Bringing private equity to the people
How can more people have access to private equity’s investment returns in a responsible way? The question of ‘democratisation’ was on almost everyone’s lips at this year’s BVCA Summit.
Private equity is in the early stages of a seismic shift in its investor base, according to speakers at this year’s BVCA Summit. However, catering to a more mass-market investor base in a responsible way will require careful thought around the right structural mechanisms.
Historically, private equity has been an institution-only asset-class due to its high-ticket sizes, negotiated fund placements and inherent illiquidity. This is changing, with new technologies making it easier for fund managers to sell to smaller clients, and new policy and rules making it easier for individual investors to access alternative investments.
Earlier this month, the Department for Work and Pensions announced new proposals to exclude well-designed “performance-based fees” from the 0.75% cap on costs and charges that currently applies to investments made by the default arrangements of defined contribution pension schemes. The existing rules present a barrier to DC schemes seeking to allocate to private capital funds, and the BVCA has long supported reform in this area. We will continue our constructive engagement with DWP.
In addition, the FCA recently authorised a new structured called the Long-Term Asset Fund to encourage participation in private markets by defined contribution pension investors.
Such initiatives are also important for raising awareness of the different timeframes and expectations around illiquid investments in a structured way, consistently reinforcing that investing in illiquids requires deep expertise and a long term investment horizon. Being as inclusive as possible is a worthwhile aspiration, but some counsel a cautious approach to innovation and the pace of change.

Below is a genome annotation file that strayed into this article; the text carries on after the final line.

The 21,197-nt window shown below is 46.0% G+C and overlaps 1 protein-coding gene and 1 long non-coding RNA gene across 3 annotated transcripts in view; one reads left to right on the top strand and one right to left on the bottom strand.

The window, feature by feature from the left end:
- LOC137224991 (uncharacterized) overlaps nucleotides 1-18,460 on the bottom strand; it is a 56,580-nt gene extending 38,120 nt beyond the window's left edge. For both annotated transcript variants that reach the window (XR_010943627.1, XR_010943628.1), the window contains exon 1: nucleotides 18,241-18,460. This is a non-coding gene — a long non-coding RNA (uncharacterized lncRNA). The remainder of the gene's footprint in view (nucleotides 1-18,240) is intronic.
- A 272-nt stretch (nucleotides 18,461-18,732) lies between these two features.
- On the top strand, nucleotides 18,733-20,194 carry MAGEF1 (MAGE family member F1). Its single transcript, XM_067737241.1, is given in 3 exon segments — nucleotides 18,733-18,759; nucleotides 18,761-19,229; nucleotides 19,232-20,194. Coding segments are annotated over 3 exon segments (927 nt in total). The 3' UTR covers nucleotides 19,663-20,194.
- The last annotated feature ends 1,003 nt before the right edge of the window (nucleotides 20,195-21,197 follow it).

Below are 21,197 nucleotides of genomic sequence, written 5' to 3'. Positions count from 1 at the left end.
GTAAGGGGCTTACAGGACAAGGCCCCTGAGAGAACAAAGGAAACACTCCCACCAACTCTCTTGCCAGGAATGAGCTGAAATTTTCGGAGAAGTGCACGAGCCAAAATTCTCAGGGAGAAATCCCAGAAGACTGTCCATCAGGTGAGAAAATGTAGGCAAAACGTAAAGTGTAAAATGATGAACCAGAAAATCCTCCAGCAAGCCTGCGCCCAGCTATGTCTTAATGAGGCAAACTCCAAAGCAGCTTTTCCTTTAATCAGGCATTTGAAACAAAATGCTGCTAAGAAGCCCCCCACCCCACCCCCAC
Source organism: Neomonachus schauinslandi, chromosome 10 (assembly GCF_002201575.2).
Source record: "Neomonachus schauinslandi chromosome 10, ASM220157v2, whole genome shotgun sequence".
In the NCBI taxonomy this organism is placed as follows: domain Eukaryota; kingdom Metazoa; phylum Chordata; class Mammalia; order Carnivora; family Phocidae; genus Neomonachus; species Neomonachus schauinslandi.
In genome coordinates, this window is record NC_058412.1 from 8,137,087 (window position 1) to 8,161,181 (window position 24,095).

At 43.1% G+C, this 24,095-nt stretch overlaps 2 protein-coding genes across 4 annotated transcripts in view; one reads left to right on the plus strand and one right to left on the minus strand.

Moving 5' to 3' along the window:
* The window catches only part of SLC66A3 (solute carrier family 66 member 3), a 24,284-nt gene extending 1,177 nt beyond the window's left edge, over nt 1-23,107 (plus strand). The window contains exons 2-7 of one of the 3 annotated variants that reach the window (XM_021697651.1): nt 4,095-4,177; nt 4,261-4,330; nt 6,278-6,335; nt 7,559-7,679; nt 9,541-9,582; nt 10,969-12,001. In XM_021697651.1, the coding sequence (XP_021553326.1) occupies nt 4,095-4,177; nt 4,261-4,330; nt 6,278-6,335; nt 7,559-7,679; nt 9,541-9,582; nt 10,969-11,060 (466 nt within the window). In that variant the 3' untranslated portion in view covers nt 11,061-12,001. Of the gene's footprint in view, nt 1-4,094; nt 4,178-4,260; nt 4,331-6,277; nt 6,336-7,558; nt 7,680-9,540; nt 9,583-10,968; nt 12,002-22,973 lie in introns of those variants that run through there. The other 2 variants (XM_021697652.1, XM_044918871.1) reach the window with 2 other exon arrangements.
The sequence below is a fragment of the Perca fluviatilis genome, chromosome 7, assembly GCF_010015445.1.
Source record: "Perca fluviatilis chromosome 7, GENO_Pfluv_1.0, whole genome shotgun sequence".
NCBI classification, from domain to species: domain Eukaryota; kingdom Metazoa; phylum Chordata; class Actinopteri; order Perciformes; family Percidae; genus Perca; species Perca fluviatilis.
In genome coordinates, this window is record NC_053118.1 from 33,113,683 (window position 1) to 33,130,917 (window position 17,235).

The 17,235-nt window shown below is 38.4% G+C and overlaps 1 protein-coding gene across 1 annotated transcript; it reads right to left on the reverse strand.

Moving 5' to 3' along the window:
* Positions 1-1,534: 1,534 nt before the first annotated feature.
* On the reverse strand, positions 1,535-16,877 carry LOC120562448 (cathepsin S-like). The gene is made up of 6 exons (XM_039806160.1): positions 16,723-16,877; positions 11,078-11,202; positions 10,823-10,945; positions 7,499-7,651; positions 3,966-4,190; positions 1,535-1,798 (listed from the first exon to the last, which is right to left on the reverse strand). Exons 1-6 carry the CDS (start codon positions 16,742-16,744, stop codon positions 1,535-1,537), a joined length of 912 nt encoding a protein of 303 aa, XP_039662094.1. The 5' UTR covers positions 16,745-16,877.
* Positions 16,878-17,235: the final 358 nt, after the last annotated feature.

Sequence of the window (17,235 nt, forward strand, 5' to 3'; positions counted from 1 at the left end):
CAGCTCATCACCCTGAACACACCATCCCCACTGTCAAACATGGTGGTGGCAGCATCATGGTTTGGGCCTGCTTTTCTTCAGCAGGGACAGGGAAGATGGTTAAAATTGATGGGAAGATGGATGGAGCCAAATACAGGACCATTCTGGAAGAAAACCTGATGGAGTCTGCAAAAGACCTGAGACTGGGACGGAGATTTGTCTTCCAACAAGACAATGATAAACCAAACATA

Meanwhile, there are already a significant number of stock exchange listed investment companies that provide access to private equity strategies for retail investors, said Henry Freeman, strategic adviser to WE ARE GUERNSEY, a jurisdiction where many private equity funds and listed investment companies are domiciled.
“Because they are closed-ended funds…managers don’t have to sell assets should investors wish to sell their shares,” said Mr Freeman. This means they are a time-tested way of managing the illiquidity challenge.
Private wealth could lead the way
In between retail investors and the institutional market lie various types of private wealth investor. Catering to this rapidly growing investor base could provide individual fund managers with an opportunity to develop the skills and resources required for smaller, non-institutional investors.
“As we expand our investor base, I continue to observe a strong correlation between the strength of a relationship with the length of a relationship, no matter the type of investor” said Investcorp’s Laura Coquis. “One area we’re monitoring is how to best cater to the needs of smaller aggregated investors when the relationship is structurally indirect.”
Unlocking this ‘wall of capital’ is expected to have a profound impact on the industry and its ability to spread wealth more widely.
“I think there is a huge opportunity within private wealth over the longer-term,” said Hg’s Martina Sanow, adding that the proportion of private wealth investing into Hg’s funds has doubled over recent vintages.
As a market-led phenomenon, catering to the private wealth segment (which includes family offices and high-net worth individuals) could provide a valuable opportunity for the industry to adapt as it seeks to spread the benefits of its wealth creation ever wider across society.